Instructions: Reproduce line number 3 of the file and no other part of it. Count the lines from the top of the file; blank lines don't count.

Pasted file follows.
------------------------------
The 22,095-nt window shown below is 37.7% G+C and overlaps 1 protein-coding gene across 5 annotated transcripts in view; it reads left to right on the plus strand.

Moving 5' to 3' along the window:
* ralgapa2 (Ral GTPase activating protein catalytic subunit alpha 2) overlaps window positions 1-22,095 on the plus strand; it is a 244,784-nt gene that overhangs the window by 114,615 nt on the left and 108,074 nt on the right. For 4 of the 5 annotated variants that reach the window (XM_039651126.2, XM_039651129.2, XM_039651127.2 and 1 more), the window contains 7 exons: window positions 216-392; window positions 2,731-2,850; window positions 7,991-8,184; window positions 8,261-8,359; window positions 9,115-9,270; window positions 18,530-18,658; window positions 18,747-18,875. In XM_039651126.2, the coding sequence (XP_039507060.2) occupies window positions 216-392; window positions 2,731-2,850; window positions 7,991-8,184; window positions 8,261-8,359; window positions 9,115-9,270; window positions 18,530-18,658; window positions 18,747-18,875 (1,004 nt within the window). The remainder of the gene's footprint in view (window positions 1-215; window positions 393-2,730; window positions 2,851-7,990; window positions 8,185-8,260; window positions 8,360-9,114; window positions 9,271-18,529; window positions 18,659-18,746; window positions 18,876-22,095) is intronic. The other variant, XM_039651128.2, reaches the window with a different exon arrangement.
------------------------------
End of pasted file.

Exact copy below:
* ralgapa2 (Ral GTPase activating protein catalytic subunit alpha 2) overlaps window positions 1-22,095 on the plus strand; it is a 244,784-nt gene that overhangs the window by 114,615 nt on the left and 108,074 nt on the right. For 4 of the 5 annotated variants that reach the window (XM_039651126.2, XM_039651129.2, XM_039651127.2 and 1 more), the window contains 7 exons: window positions 216-392; window positions 2,731-2,850; window positions 7,991-8,184; window positions 8,261-8,359; window positions 9,115-9,270; window positions 18,530-18,658; window positions 18,747-18,875. In XM_039651126.2, the coding sequence (XP_039507060.2) occupies window positions 216-392; window positions 2,731-2,850; window positions 7,991-8,184; window positions 8,261-8,359; window positions 9,115-9,270; window positions 18,530-18,658; window positions 18,747-18,875 (1,004 nt within the window). The remainder of the gene's footprint in view (window positions 1-215; window positions 393-2,730; window positions 2,851-7,990; window positions 8,185-8,260; window positions 8,360-9,114; window positions 9,271-18,529; window positions 18,659-18,746; window positions 18,876-22,095) is intronic. The other variant, XM_039651128.2, reaches the window with a different exon arrangement.